South Australia – Langhorne Creek – roads less travelled
By Winsor Dobbin
It is often overlooked in favour of near neighbours McLaren Vale and the Adelaide Hills, but Langhorne Creek has much to offer the epicurious traveller, particularly one who delights in visiting small, family-run cellar doors.
While the region is Australia’s biggest producer of premium red wine grapes, many of them are used as blending material by the multinationals. The boutique cellar doors are a delight, however, and Langhorne Creek, which has a winemaking history that dates back to 1850, has a uniquely Australian vibe with its rolling fields and towering gum trees.
This is traditionally a region best known for its powerful cabernet sauvignon and shiraz. The star names include Bleasdale, Bremerton, Brothers In Arms/Formby Adams, Lake Breeze, Ben Potts Wines, Casa Freschi, Ben Glaetzer’s Heartland Wines, Cleggett, Gipsie Jack, Kimbolton, Step Road, Zonte's Footstep and biodynamic producer Temple Breuer.
Stop 1 – Wine tasting at Bleasdale
Bleasdale is Australia’s second-oldest family winery (after Yalumba) and is this year celebrating its 160th year of unbroken winemaking. The Potts family has been growing grapes on the banks of the Bremer River since 1850 – and the rustic cellar door and winery reflect this history. The winery has been classified by the National Trust. Today the fifth and sixth generations of the family are involved and visitors can see an old red gum press and cellar that date back to 1892. Visitors are welcome to sip and slurp at their own pace.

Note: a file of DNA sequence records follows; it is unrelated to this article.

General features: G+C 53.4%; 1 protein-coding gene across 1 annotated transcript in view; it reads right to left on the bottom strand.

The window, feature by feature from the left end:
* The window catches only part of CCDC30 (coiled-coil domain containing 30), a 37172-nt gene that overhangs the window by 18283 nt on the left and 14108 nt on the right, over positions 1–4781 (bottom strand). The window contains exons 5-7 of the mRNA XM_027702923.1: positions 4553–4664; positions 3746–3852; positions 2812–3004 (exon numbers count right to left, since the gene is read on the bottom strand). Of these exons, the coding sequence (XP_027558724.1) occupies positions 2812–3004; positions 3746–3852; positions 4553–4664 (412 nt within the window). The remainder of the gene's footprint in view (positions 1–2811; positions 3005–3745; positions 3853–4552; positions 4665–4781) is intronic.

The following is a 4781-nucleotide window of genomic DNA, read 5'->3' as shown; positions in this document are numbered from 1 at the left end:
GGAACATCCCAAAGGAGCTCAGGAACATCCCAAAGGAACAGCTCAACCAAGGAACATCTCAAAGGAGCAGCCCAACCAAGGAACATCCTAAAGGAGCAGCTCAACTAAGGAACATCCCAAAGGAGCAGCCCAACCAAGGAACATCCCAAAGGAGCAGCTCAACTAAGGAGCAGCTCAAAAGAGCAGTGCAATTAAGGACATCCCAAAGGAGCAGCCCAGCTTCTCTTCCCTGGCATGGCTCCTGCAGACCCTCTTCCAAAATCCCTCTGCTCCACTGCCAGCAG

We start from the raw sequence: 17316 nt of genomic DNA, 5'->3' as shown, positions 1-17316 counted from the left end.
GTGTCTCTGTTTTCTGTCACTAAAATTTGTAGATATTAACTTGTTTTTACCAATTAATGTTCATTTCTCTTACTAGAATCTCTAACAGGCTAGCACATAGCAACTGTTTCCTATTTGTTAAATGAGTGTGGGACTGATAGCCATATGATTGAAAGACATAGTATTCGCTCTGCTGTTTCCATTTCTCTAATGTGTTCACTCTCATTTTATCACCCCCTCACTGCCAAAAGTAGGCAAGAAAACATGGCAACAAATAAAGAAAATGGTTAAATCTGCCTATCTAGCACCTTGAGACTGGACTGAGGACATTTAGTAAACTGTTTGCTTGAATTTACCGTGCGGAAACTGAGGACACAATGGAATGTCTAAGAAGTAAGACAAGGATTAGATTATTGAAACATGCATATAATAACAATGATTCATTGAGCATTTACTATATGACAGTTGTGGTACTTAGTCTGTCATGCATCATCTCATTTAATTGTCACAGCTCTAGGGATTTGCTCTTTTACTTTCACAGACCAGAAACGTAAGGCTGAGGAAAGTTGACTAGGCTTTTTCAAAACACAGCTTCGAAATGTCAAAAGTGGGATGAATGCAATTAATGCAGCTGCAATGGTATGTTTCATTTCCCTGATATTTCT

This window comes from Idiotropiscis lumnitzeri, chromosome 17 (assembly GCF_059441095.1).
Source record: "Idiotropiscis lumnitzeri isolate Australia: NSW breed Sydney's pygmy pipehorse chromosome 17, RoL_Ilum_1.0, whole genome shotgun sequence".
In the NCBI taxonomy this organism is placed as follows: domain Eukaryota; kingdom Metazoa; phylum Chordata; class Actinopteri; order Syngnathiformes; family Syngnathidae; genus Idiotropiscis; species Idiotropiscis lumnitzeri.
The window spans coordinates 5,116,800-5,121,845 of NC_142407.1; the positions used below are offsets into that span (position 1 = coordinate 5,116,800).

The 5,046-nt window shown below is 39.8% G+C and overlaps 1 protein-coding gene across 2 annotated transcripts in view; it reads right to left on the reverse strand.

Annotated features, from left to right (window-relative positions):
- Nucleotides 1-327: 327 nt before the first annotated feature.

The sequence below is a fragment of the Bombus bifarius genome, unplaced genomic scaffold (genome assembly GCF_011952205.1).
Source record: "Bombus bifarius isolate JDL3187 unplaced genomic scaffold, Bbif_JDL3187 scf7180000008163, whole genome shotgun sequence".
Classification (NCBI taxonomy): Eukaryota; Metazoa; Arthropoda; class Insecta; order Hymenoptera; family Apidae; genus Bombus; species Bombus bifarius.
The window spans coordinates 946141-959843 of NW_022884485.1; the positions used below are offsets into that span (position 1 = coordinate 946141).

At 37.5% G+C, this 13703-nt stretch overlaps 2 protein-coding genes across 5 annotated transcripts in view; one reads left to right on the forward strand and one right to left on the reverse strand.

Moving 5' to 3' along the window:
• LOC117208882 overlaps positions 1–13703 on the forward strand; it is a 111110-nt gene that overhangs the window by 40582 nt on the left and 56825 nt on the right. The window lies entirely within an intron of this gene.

You must taste: All the red wines here are of high quality with the Second Innings Malbec outstanding along with the Generations Shiraz, the Frank Potts and several fortified wines.
Open: Daily 10am-5pm
Wellington Road, Langhorne Creek
Phone (08) 8537 3001
Stop 2 – Newman’s Horseradish factory and Rusticana cellar door
Visit the Horseradish Farm of Newman's original red label horseradish and the next-door Rusticana winery, both owned by the Meakins family. Taste horseradish mustard, dip, beetroot, crushed garlic, chilli-garlic and crushed ginger, which are all on sale, while the family’s wines are grown on the edge of the Bremer River – and named in tribute to the botanical name for horseradish (Amoracia Rusticana). Wine tastings and cheese platters are available – and there are few more pleasant places to sit on a sunny day than the upstairs deck.
You must taste: The Rusticana Durif has a cult following.
Open: Daily 10am-5pm
Lake Plains Road, Langhorne Creek
Phone (08) 8537 3086
Stop 3 – Tasting at Cleggett cellar door
Fancy a glass of malian, or maybe some shalistan? This is the only place in Australia where you can try Australia’s two rarest grape varieties. Malian (bronze grapes discovered in 1977) and shalistin (golden white grapes discovered in 1991) are both genetic mutations of cabernet sauvignon. The new Cleggett cellar door also offers vineyard tours between February and May.
Open: Daily 10am-6pm
Fleurieu Way, Langhorne Creek
Phone (08) 8537 3133
Stop 4 – Lunch at Bremerton